The system lasted only for 4 generations, as by then the power of the Tuʻi Haʻatakalaua had been eclipsed by the Tuʻi Kanokupolu, and the Tuʻi Tonga started to take his principal wife from the latter kāinga. They were called moheofo (meaning: to wake up (a lord)). Originally, however, the term was to indicate a young woman sleeping with a visiting chief, as was normal in former times.
The first moheofo was Tongotea around 1700. It was a habit that they were brought at night to their new husbands. (Tongotea's older sister Halaevalu also married a Tuʻi Tonga, but this seems to have been more a try out, and she did not become mother of the next king).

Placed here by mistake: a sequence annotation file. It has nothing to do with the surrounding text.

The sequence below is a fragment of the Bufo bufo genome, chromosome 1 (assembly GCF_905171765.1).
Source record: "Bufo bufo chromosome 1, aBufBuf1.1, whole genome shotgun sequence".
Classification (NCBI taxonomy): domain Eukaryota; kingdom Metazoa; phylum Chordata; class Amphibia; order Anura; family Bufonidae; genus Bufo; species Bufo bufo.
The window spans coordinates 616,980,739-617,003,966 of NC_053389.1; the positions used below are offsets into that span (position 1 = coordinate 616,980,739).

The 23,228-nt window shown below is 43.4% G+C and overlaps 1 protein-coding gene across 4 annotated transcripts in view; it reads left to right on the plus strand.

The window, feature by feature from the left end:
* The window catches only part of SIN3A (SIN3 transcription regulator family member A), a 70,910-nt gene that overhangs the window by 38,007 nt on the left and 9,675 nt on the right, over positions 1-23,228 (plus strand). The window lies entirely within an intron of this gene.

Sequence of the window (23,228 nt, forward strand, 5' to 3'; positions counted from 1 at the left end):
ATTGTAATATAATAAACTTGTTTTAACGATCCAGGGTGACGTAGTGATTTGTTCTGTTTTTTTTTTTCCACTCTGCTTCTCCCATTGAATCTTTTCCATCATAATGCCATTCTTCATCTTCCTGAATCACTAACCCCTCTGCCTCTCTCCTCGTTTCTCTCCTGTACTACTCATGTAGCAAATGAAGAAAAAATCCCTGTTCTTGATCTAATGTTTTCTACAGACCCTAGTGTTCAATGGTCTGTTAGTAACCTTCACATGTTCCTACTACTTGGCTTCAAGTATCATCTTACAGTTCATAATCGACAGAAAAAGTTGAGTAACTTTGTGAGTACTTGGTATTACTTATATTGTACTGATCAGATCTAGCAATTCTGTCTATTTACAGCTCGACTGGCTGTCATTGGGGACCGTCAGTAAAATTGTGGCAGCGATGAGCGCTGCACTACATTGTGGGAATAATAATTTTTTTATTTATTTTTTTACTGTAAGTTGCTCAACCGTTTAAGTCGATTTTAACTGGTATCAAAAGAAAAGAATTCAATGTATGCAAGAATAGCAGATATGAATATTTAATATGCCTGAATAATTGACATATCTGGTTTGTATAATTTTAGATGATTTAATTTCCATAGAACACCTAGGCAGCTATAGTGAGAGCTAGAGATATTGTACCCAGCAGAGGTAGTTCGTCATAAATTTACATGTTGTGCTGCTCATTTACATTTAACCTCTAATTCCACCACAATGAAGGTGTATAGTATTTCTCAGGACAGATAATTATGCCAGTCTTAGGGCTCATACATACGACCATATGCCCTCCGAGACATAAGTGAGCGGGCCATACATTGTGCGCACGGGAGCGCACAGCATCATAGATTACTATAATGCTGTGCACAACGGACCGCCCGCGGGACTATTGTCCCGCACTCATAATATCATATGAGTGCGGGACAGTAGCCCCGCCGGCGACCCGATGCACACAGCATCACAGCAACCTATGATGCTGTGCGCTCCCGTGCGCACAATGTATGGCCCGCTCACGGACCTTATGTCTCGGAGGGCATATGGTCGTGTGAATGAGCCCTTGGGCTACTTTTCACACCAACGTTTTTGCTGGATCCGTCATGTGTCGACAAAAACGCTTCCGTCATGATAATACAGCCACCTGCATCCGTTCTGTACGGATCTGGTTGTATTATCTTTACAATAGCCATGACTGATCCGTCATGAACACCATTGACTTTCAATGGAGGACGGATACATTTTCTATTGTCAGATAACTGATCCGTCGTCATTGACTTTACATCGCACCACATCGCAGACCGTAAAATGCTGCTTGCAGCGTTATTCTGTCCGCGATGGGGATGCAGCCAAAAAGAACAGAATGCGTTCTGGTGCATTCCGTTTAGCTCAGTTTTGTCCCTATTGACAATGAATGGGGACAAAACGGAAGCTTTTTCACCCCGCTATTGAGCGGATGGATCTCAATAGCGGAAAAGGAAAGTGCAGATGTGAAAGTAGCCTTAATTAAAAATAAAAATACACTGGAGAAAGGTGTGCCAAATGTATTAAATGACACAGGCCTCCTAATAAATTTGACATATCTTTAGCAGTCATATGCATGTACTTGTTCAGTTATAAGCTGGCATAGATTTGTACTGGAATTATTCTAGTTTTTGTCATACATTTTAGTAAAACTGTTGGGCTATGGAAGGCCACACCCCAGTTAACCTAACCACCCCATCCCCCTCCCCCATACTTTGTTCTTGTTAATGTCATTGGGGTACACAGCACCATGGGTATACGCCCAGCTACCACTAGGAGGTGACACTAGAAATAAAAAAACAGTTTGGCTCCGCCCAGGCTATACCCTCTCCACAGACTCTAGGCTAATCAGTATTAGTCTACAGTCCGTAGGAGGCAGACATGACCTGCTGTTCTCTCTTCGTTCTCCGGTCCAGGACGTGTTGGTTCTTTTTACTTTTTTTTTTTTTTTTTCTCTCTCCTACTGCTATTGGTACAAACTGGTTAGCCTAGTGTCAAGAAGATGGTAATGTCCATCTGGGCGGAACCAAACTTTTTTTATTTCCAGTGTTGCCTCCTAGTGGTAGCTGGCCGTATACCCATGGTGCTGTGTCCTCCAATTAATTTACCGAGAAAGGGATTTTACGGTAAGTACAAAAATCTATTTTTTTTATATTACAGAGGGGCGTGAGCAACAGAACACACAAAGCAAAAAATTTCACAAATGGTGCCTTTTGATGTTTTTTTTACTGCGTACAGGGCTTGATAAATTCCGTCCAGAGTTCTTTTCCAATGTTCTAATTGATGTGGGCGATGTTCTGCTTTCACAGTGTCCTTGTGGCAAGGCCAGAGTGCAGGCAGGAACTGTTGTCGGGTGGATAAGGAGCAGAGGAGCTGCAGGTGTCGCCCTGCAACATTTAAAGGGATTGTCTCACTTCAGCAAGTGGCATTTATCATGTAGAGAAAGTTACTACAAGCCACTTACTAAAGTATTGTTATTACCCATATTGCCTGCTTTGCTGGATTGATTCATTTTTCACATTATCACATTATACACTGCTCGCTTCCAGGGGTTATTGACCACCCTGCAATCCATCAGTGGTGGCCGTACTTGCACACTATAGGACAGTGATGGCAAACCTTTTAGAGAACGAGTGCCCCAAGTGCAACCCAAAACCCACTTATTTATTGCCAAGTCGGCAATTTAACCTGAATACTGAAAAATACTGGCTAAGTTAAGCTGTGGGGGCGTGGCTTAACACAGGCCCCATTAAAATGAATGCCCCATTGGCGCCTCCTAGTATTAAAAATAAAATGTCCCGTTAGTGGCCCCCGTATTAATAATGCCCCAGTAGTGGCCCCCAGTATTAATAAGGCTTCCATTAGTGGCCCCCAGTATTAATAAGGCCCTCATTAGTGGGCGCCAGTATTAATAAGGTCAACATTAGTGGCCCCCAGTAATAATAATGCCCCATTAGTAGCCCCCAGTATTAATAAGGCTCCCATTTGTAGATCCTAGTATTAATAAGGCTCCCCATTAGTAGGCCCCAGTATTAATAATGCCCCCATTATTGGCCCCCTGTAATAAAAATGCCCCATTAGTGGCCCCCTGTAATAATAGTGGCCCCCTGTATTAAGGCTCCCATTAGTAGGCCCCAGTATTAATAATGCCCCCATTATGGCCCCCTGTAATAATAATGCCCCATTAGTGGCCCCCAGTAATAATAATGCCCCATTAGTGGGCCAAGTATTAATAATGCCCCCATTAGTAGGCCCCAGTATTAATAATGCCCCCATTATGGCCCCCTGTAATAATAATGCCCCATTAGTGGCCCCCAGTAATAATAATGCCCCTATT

As consequence nowadays the word māʻitaki has degenerated into a general term for concubine, while moheofo is a reference to the royal family. Quite opposite to their original meanings.